When your baby is 3–4 months old they will have a health and development visit with the Well Child Tamariki Ora nurse. Find out about things to think about before the visit.
Remember to take your baby’s My Health Book with you to the visit.
What happens at the visit?
At the 3–4 months visit, the nurse will:
- ask about breastfeeding
- measure your baby’s weight and head size and check their hips
- check that your baby can see and hear well
- check your baby’s development
- ask if your baby has been immunised
- talk to you about how you are, how you are getting on and being a parent – including breastfeeding and moving on to solid food, your mood, smoking in the house, family violence, etc.
Your baby’s development
You know your child better than anyone else does. In order to be sure that any problems are picked up early, at this visit the nurse will ask some questions about your baby’s learning, development and behaviour. This may include questions about how your baby:
- makes sounds
- uses their hands and fingers to do things
- moves their arms and legs
- gets along with others.
If there are problems, finding them early and supporting you to deal with them can make a big difference to you and your baby.
Before the visit
Before your baby’s check, read through the 3–4 months check pages in the My Health Book. Think about how well your baby can see and hear.
Can your baby see well?
- close their eyes against a bright light?
- stare at people’s faces when they are up close?
- turn towards light?
- smile at you without being touched or spoken to?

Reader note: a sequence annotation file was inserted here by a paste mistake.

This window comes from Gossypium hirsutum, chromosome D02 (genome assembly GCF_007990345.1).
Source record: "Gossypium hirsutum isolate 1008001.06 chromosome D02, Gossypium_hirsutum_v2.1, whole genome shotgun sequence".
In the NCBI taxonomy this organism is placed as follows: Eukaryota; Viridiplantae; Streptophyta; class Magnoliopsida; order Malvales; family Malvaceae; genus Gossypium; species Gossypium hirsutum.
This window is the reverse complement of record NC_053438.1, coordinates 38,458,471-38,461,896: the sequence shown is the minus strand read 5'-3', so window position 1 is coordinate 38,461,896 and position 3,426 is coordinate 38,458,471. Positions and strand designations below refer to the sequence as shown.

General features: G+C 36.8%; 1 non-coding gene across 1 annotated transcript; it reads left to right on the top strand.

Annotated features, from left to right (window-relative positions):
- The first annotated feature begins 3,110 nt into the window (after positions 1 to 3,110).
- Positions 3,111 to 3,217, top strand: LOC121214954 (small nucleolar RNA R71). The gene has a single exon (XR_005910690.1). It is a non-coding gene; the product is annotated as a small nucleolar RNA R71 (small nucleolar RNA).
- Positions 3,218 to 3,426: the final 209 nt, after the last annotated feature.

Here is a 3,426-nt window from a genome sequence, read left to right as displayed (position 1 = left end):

- look at their own fingers?
Can your baby hear well?
- blink or cry when there is a sudden noise?
- stop crying or sucking when you talk?
- wake or stir to loud sounds?
- coo or smile when you talk?
- turn their eyes towards voices?
- seem to like a musical toy?
- stop moving when there is a new sound?
- seem to know your voice?
Talk to your nurse or your doctor if you think your baby is not seeing or hearing well.
Things to talk about at the visit
The visit is a good time to talk with the nurse about your baby and being a parent. You could talk about:
- your baby’s feeding
- sleep – safe sleeping for your baby; sleeping patterns
- what your baby’s behaviour means (eg, crying)
- ways to play, have fun and be active with your baby – and early learning at home
- teething and enrolling your baby with the Community Oral Health Service
- knowing when your baby is sick and what to do about it
- being smokefree
- keeping your baby safe – at home and while out and about
- car seats and car safety
- your feelings about being a parent and where to get help if you need it
- whānau relationships
- returning to work
- choices for daycare, preschool and kōhanga reo, and enrolling in time.
Early learning – Ministry of Education
Information about finding, choosing and starting out at a daycare, preschool or kōhanga reo.